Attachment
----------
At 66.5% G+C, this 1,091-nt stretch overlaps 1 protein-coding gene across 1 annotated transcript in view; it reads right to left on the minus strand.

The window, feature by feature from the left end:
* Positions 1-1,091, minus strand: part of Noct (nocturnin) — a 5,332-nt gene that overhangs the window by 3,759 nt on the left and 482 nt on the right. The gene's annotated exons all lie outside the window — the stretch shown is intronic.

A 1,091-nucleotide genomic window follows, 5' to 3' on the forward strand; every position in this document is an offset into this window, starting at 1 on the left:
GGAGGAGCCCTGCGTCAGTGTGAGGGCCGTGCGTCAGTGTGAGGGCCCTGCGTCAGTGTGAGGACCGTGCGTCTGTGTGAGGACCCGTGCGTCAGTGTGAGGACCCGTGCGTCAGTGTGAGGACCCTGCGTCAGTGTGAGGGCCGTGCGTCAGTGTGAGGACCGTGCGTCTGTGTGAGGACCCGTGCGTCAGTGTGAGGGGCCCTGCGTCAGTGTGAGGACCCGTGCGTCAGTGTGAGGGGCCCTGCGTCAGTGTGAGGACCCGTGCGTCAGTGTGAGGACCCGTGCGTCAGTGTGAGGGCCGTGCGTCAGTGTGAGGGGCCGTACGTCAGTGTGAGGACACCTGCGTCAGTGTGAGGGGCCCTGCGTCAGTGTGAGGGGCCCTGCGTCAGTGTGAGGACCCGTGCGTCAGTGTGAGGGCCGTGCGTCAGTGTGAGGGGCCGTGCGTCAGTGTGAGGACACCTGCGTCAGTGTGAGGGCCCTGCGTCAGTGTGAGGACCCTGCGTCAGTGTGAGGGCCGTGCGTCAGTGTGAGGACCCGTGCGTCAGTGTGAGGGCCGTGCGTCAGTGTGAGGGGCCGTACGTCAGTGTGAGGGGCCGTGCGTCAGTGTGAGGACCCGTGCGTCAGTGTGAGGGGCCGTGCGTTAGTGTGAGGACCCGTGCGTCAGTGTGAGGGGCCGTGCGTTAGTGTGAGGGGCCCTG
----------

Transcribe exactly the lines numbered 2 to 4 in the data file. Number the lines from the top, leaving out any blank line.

The window, feature by feature from the left end:
* Positions 1-1,091, minus strand: part of Noct (nocturnin) — a 5,332-nt gene that overhangs the window by 3,759 nt on the left and 482 nt on the right. The gene's annotated exons all lie outside the window — the stretch shown is intronic.

A 1,091-nucleotide genomic window follows, 5' to 3' on the forward strand; every position in this document is an offset into this window, starting at 1 on the left: